On the High Seas

Internet connection will be intermittent and definitely expensive for the duration of our expedition, so posts will be rather random.

Day 4. Wednesday 8 August.

With the airport on the close horizon, we were treated to a mostly sound display of noisy Air Force fighters and heavy transport planes taking off and landing in the dusk and dark. Fortunately the pilots had been given a curfew (probably by their mums) and were snug back in their beds at a reasonable hour. This slight distraction by the brave warriors training for our defence did not in any way detract from the meal, which was indeed as delicious as expected – or perhaps even better.


So today is in large part waiting to board, which is from 1530. A late check out and access to the baggage room allowed us a wander into the CBD. While there, a couple of ladies checking in as we checked out assured us the journey would be fantastic. The Ramada Zen Quarter hotel has been good to us – friendly staff throughout, good bed and pillows, good facilities and close proximity to the city centre by foot.  T managed to slip a quick swim in before we got our taxi to the Fort Hill Wharf – a nice touch given the music played at SWUC a couple of times.


Needless to say, the process of boarding L’Austral was drawn out, but painless. We have joined 221 others on this trip, mostly Aussies, but some Kiwis, French, Japanese, Danish, English and British. Staff number 155, so a good ratio – better than at our schools! Once on board, we received the mandatory briefings on where everything is, security and safety, delivered in both French and English, introduced (aaargh) by the theme from The Love Boat. Departed Darwin at around 7 PM with a glorious sunset.


Dined a la carte and both chose the barramundi – three nights in a row! This version had a mussel sauce over it, which slightly overwhelmed the fish, but in a pleasant way. After dinner, some soloists provided music- while voices were good, they were unfortunately passed through a karaoke system, so were over whelmed by digital accompaniment.

The ship rocked and rolled a bit like we do these day – a gentle motion to each side and a bit of a sigh. Unlike us, it did it all night. D slept soundly, T less so.


Day 5. Thursday 9 August.

Headed into Indonesian waters for some bizarre requirement to make this an ‘international’ journey, with two Indonesian Customs officials on board, and our passports handed over for inspection, along with visa applications (the information supposedly copied from ours onto the form was incorrect, but we decided not to make a fuss). Interestingly, the two officials were still aboard when we left Indonesian waters and entered Australian ones.

Th morning was mostly taken up with briefings on safety, zodiac operations, and optional & included tours and then a lecture on the geology of the Kimberley, which was more geology 101 than specifically about this area. It was more interesting than the gentle snores of the elderly chap sitting next to us.

Lunch was a seafood buffet outside on the 6th deck, followed by a quiet snooze.

Our fellow expeditioners are an interesting demographic (average age 70?) and it seems from the few we’ve spoken to so far that quite a number might be regular cruisers. There have been some interesting life stories and experiences: but more interesting are the young staff members who have in their relatively short lives done such adventurous things. Danni is a scuba diver now living in Port Lincoln (born in Canberra, raised in Adelaide) whose main job is on a research ship investigating Great White sharks – having had stints in places like the Antarctic and Sub-Antarctic, & in South Georgia involved in feral animal eradication. Ri (Rebecca) is also a naturalist who has worked around Australia and in Mexico. They are both 30-something, at a guess. Lachie (or was it Toby?) is from Sydney and has taken off three weeks from his Honours year to be a staff member on this trip. There are 14 Expedition staff members, 13 of whom are youngish (compared to the guests) and with similarly interesting lives. Their brief introduction induced a slight feeling of envy for their lifestyle choices and opportunities. As our dining companion later commented’In our day, it was more like get a job and who cares about choice?’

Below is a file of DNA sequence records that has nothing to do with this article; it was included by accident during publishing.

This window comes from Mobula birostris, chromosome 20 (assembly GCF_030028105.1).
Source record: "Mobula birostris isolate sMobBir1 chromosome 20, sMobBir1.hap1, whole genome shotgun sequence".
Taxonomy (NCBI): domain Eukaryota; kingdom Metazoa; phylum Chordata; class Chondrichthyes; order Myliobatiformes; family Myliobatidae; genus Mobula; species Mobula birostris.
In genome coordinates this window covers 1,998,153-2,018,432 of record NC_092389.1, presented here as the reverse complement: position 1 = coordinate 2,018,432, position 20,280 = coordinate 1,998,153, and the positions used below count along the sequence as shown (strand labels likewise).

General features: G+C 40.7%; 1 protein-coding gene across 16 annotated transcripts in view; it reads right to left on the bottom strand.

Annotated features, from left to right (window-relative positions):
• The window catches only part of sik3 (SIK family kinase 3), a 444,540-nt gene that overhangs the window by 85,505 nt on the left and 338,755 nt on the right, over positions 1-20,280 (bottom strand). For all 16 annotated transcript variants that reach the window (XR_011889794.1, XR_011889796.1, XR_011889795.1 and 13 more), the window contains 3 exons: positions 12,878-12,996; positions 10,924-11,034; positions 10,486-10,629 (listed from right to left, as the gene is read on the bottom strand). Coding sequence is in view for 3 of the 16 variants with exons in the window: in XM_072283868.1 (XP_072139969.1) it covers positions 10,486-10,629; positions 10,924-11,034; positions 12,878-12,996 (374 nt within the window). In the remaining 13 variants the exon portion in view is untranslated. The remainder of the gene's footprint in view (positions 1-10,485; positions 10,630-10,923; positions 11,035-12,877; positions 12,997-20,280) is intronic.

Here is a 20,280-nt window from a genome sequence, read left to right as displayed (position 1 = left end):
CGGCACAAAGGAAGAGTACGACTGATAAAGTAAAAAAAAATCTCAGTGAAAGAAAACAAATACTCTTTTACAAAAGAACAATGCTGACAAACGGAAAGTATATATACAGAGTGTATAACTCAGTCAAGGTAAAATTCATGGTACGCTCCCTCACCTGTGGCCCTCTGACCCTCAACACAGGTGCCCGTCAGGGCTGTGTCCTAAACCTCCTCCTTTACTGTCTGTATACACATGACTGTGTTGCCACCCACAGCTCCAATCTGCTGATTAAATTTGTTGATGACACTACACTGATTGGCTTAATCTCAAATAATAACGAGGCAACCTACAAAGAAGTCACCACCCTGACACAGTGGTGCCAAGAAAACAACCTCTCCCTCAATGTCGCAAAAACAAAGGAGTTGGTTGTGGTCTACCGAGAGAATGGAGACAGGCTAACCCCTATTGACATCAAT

The day was all blue…sky, sea, no land, no birds, no visible sea life, no other vessels and a different coloring at sunset.


Tonight was the Captain’s Gala Reception on the top deck. We stood around sipping Veuve Cliquot waiting for his welcome address, and introduction to key staff. The ship was rolling sideways through about 10 degrees (estimate – it might have been 2 degrees!) and quite a few folk needed to make an early exit. The pomp parade was reminiscent of the military lifestyle of our former life.

Dinner was a la carte in both restaurants for all tonight – there is a buffet most evenings in one. We were invited to join a table for 6 by a couple we’d met the night before – very surprised on getting there to discover that one of the others on the table was Dave Carpenter, who had been on the staff of Staff College at Queenscliff in 1985 when D was a student.

So we sailed on through the night, heading for Wyndham and a day of adventures – ours to fly over Purnululu NP and the Ord River. The briefing on Wyndham tells us it’s seriously dying; 11years ago we had experienced a very sad hamlet, perched on a muddy coastline , with the confluence of 5 big rivers. The rivers are still doing their thing, but since the demise of the live cattle export trade, there is nothing happening in the town. The port remains open for the two or three cruise ships, otherwise it’s a port for receiving diesel and ammonium nitrate.


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